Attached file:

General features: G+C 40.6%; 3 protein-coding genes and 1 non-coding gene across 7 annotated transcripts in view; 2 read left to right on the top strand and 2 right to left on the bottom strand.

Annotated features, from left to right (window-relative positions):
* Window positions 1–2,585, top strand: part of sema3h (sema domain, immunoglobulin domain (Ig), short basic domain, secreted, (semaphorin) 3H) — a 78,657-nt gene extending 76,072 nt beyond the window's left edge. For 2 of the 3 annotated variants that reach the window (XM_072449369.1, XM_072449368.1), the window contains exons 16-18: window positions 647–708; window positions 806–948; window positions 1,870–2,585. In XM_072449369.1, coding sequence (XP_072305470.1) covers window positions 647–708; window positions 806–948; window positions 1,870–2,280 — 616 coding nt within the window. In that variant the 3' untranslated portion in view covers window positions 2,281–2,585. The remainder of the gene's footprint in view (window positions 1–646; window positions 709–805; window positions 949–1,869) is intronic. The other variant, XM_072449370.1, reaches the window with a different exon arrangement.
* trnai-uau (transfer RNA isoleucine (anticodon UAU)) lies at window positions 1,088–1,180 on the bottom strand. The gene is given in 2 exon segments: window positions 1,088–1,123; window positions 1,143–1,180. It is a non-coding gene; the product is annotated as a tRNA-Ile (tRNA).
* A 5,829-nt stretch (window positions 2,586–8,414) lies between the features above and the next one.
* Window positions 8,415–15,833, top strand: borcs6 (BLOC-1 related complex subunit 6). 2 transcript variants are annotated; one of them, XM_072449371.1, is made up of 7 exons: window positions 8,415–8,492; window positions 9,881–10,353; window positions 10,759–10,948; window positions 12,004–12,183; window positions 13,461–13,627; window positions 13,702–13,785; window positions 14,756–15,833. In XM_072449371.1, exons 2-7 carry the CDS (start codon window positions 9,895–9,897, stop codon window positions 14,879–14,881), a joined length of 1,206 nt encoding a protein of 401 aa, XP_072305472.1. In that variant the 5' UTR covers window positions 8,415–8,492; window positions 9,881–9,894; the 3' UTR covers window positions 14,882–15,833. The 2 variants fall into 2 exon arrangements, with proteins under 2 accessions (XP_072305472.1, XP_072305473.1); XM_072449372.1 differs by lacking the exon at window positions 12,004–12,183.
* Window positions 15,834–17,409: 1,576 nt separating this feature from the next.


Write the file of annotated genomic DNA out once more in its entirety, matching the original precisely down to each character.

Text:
General features: G+C 40.6%; 3 protein-coding genes and 1 non-coding gene across 7 annotated transcripts in view; 2 read left to right on the top strand and 2 right to left on the bottom strand.

Annotated features, from left to right (window-relative positions):
* Window positions 1–2,585, top strand: part of sema3h (sema domain, immunoglobulin domain (Ig), short basic domain, secreted, (semaphorin) 3H) — a 78,657-nt gene extending 76,072 nt beyond the window's left edge. For 2 of the 3 annotated variants that reach the window (XM_072449369.1, XM_072449368.1), the window contains exons 16-18: window positions 647–708; window positions 806–948; window positions 1,870–2,585. In XM_072449369.1, coding sequence (XP_072305470.1) covers window positions 647–708; window positions 806–948; window positions 1,870–2,280 — 616 coding nt within the window. In that variant the 3' untranslated portion in view covers window positions 2,281–2,585. The remainder of the gene's footprint in view (window positions 1–646; window positions 709–805; window positions 949–1,869) is intronic. The other variant, XM_072449370.1, reaches the window with a different exon arrangement.
* trnai-uau (transfer RNA isoleucine (anticodon UAU)) lies at window positions 1,088–1,180 on the bottom strand. The gene is given in 2 exon segments: window positions 1,088–1,123; window positions 1,143–1,180. It is a non-coding gene; the product is annotated as a tRNA-Ile (tRNA).
* A 5,829-nt stretch (window positions 2,586–8,414) lies between the features above and the next one.
* Window positions 8,415–15,833, top strand: borcs6 (BLOC-1 related complex subunit 6). 2 transcript variants are annotated; one of them, XM_072449371.1, is made up of 7 exons: window positions 8,415–8,492; window positions 9,881–10,353; window positions 10,759–10,948; window positions 12,004–12,183; window positions 13,461–13,627; window positions 13,702–13,785; window positions 14,756–15,833. In XM_072449371.1, exons 2-7 carry the CDS (start codon window positions 9,895–9,897, stop codon window positions 14,879–14,881), a joined length of 1,206 nt encoding a protein of 401 aa, XP_072305472.1. In that variant the 5' UTR covers window positions 8,415–8,492; window positions 9,881–9,894; the 3' UTR covers window positions 14,882–15,833. The 2 variants fall into 2 exon arrangements, with proteins under 2 accessions (XP_072305472.1, XP_072305473.1); XM_072449372.1 differs by lacking the exon at window positions 12,004–12,183.
* Window positions 15,834–17,409: 1,576 nt separating this feature from the next.